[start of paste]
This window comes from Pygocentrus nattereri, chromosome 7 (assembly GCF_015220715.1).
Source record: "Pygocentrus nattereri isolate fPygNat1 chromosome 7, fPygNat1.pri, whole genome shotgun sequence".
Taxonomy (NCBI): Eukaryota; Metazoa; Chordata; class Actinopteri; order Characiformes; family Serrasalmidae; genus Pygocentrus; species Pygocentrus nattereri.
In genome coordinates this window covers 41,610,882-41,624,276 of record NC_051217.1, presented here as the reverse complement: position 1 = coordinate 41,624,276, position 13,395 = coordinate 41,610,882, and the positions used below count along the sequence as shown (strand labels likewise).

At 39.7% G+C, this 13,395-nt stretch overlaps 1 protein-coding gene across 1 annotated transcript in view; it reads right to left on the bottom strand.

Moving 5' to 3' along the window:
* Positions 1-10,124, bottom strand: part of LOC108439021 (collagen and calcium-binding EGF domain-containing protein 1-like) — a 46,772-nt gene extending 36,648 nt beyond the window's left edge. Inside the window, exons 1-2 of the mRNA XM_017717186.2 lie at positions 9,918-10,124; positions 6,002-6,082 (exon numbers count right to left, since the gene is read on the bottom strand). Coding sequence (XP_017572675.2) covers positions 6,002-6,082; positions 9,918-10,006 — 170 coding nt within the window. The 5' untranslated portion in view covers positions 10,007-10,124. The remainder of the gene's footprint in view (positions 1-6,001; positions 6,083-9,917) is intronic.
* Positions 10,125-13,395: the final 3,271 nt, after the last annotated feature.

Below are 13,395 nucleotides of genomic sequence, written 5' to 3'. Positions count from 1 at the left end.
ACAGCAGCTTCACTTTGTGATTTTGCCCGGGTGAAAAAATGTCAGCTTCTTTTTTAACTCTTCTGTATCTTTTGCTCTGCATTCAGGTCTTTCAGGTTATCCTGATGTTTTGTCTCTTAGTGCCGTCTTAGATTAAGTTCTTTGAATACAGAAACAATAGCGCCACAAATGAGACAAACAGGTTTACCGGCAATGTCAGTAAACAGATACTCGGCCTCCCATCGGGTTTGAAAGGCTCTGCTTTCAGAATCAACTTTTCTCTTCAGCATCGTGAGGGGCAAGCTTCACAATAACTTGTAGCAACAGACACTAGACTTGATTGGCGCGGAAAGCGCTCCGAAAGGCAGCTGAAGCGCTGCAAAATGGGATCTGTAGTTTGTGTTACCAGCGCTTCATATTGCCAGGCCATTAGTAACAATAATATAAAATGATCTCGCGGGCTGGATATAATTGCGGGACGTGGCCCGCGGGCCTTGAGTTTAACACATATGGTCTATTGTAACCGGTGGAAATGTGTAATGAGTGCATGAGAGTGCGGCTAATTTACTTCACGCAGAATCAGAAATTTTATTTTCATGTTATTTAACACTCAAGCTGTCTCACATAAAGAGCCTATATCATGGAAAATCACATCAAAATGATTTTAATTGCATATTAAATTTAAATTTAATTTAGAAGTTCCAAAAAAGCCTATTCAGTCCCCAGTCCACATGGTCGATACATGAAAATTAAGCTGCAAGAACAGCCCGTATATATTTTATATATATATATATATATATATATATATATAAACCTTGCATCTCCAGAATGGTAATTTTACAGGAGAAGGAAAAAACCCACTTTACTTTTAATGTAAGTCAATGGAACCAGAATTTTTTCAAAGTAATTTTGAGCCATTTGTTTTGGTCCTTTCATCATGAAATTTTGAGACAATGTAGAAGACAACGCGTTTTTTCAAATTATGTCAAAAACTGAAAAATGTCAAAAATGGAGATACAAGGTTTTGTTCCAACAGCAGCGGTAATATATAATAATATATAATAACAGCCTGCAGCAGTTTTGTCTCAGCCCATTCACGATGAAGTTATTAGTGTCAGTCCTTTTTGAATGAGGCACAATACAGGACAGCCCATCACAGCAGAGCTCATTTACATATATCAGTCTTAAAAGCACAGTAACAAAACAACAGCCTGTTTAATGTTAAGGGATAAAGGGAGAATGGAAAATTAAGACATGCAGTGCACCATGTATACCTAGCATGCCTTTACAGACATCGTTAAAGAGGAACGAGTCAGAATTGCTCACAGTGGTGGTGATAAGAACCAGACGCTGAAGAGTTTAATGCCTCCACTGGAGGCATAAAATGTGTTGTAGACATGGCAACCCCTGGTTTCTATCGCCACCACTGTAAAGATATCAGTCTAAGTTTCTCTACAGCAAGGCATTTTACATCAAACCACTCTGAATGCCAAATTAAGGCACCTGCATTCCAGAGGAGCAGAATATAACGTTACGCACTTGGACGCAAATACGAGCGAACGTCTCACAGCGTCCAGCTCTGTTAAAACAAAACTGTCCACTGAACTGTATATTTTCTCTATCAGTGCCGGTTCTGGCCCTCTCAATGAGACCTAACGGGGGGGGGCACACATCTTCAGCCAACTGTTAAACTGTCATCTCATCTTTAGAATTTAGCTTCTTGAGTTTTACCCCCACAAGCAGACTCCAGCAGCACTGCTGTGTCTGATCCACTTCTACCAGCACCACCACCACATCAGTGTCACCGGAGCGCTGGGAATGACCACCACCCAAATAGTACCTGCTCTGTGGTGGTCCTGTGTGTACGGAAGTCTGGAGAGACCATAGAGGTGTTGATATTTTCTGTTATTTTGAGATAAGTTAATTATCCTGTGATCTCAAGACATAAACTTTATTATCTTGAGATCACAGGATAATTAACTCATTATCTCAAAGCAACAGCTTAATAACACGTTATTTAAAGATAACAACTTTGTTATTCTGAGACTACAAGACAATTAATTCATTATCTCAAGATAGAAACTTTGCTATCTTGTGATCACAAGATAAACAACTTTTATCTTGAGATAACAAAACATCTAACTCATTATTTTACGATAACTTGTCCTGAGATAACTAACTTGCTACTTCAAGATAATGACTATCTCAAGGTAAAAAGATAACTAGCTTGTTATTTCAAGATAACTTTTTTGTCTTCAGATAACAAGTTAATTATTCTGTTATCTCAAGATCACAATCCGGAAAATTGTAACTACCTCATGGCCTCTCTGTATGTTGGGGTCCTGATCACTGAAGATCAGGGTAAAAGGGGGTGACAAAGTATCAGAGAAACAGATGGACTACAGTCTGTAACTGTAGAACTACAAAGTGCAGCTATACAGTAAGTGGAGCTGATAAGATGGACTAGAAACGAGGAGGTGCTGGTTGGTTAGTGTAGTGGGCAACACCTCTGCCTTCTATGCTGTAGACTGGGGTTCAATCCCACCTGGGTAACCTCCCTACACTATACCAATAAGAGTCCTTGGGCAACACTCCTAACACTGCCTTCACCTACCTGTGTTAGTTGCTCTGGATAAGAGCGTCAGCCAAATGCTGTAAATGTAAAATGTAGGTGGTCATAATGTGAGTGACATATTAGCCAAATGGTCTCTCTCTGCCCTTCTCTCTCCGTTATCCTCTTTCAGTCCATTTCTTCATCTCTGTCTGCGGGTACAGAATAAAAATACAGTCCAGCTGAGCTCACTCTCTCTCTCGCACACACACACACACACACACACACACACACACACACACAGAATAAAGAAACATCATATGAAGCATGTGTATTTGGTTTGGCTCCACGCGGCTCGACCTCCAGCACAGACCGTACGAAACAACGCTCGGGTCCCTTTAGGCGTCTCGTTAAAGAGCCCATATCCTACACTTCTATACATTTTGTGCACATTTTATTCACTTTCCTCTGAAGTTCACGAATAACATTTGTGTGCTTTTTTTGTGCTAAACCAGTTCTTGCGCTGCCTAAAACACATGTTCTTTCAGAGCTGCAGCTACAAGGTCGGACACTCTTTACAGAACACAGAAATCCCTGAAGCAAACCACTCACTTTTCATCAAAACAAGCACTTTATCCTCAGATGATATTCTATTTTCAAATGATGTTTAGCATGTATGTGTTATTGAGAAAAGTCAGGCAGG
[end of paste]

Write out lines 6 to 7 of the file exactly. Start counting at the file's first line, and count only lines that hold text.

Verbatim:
Moving 5' to 3' along the window:
* Positions 1-10,124, bottom strand: part of LOC108439021 (collagen and calcium-binding EGF domain-containing protein 1-like) — a 46,772-nt gene extending 36,648 nt beyond the window's left edge. Inside the window, exons 1-2 of the mRNA XM_017717186.2 lie at positions 9,918-10,124; positions 6,002-6,082 (exon numbers count right to left, since the gene is read on the bottom strand). Coding sequence (XP_017572675.2) covers positions 6,002-6,082; positions 9,918-10,006 — 170 coding nt within the window. The 5' untranslated portion in view covers positions 10,007-10,124. The remainder of the gene's footprint in view (positions 1-6,001; positions 6,083-9,917) is intronic.